It is a big deal, and it's something that needs to be dealt with. I'm not advocating a playoff system [though it's convenient to use it for every sport, yet fenangle CFB into a money-making machine for execs] but I am saying we should analyze our current system, especially after all the crap happening with the Fiesta bowl.
Maybe they will ask Jim Delaney why the Big Ten doesn't allow schools like Ball State play in the Big Ten.
Even if you support a playoff system - which by no means is certain even if the BCS is dissolved, having the cold, dead hand of government force change through intimidation s an abomination.
I say this every time the word "antitrust" gets thrown around so it's probably getting old for folks, but it needs to be said til everyone gets it.
1) there literally is no difference between, say, the ACC's autobid to the BCS and C-USA's autobid to the Liberty Bowl. The Orange Bowl contractually takes the ACC champions. The Liberty Bowl contractually takes the C-USA champion. The only difference is that with the BCS, the "little guy" has a shot at playing in the Orange Bowl. Without it, there is no shot.
2) the NCAA basketball tournament is far more "monopolistic" than the BCS. Teams are obligated to play in the NCAA tournament or the NIT (which the NCAA bought out) if selected. Football teams and conferences are free to sort out their own bowl affiliations in a free market.
3) antitrust doesn't apply anyway because the teams aren't the consumers, the fans are. Can you imagine an English soccer club outside the Premiership suing because they don't get a shot at the EPL championship or playing in the Champions League? That's the equivalent.
All of the rationalizations and excuses from the pro-BCS/bowl system people are fine and dandy, but the bottom line is that most people want to see the championship decided on the field like it is in every other sport and every other division.
If their "franchise" sport isn't worth having a real champion, then why does the NCAA even bother to have champions in other sports?
Alright, so because Barry Obama and Holder want the playoff system you launch a phony antitrust investigation with no basis in fact?
This. And phony platitudes like "decided on the field" won't get anyone anywhere either. It's not like two teams are pulled from a hat. Auburn had to win 14 games in order to win the title, they didn't just flip coins.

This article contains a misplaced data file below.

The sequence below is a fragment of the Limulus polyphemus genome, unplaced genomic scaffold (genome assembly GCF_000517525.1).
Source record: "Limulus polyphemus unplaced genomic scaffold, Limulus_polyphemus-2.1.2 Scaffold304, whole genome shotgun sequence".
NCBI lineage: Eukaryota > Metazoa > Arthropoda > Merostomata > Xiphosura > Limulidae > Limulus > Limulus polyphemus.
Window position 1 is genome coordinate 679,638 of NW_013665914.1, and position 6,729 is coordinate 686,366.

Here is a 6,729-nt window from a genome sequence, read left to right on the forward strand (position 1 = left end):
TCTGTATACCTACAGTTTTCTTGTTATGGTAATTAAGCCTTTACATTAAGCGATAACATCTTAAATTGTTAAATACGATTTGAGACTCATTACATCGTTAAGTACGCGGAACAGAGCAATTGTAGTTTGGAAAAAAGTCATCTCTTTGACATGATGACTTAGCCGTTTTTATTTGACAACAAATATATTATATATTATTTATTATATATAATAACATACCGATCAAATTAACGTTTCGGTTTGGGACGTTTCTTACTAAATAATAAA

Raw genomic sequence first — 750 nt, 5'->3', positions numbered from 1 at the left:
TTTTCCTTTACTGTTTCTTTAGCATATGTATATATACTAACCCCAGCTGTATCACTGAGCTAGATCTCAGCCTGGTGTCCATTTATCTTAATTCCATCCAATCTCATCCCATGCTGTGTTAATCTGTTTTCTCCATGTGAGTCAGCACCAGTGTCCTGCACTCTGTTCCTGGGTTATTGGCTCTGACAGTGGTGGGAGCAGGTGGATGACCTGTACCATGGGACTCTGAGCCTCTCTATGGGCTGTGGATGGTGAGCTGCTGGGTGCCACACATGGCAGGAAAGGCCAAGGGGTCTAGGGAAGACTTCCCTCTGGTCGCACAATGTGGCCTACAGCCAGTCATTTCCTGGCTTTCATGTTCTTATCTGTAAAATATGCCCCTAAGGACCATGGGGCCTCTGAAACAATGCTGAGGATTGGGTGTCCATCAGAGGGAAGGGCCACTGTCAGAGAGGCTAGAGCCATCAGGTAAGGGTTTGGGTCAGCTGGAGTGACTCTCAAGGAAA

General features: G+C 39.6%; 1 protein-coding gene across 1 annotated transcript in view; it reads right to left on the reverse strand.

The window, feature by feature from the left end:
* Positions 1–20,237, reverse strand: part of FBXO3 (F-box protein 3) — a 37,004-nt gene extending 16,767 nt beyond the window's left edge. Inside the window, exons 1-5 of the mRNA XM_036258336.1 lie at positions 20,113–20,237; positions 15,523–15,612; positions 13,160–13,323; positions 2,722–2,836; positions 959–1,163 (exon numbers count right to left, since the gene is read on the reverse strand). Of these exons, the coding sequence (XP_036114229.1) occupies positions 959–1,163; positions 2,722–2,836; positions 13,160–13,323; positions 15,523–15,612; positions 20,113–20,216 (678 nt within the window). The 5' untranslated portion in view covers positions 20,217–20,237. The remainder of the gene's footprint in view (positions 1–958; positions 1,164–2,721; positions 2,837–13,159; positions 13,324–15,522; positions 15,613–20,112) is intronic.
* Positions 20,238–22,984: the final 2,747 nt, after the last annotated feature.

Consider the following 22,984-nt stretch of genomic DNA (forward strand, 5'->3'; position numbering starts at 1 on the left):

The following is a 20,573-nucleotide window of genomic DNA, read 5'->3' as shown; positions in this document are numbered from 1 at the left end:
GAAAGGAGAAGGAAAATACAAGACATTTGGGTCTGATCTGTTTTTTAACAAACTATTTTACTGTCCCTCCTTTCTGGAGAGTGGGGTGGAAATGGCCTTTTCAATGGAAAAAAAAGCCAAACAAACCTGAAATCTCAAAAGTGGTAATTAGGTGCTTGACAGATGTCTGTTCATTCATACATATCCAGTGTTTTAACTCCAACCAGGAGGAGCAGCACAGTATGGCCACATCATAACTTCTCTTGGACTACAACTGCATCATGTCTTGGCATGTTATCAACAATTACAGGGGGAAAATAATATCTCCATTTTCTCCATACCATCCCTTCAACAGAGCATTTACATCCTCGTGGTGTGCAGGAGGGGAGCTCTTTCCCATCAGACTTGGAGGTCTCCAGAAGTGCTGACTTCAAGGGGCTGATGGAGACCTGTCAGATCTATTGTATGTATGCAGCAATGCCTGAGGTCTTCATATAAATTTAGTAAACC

...in other divisions?
Div I-AA: 127 members, 20 in playoffs (16%), 10 AQ's (8%) - actually 11 AQ's but Ivy League abstains and SWAC abstains so they don't even get offered an AQ
Div II: 146 members, 24 in playoffs (16%), 0 AQ's (0%) - all selected by committee
Div III: 213 members, 32 in playoffs (15%), 23 AQ's (11%)
Div I: 346 members, 68 in playoffs (20%), 31 AQ's (9%)
Div II: 285 members, 64 in playoffs (22%), 22 AQ's (8%)
Div III: 411 members, 61 in playoffs (15%), 42 AQ's (10%)
So, Div I-A has 120 football members. If we go with the 15% number at the low end of all these examples, that would argue for a playoff field of 16 or 18 teams. There are currently 6 "BCS" conferences, 5 other conferences, and 4 independents. Does winning a conference give you an AQ? Do only some of the conferences get AQ's, or do they all? At 11 AQ's (9%), the profile would be pretty similar to the I-AA setup, leaving 5 or 7 at large spots. Or you could go the route of Div II, and pick all the playoff spots by committee. Or drop the highest and lowest computer polls and average the rest ;*). Going with just 8 in the playoffs will make it much more exclusive than any of the other examples above and will likely get much more outcry from the excluded 9th and 10th teams. Note, with the BCS, there are 10 slots already being picked for the elite games, including 2 in the NC game, so going to 8 would be a contraction in some sense.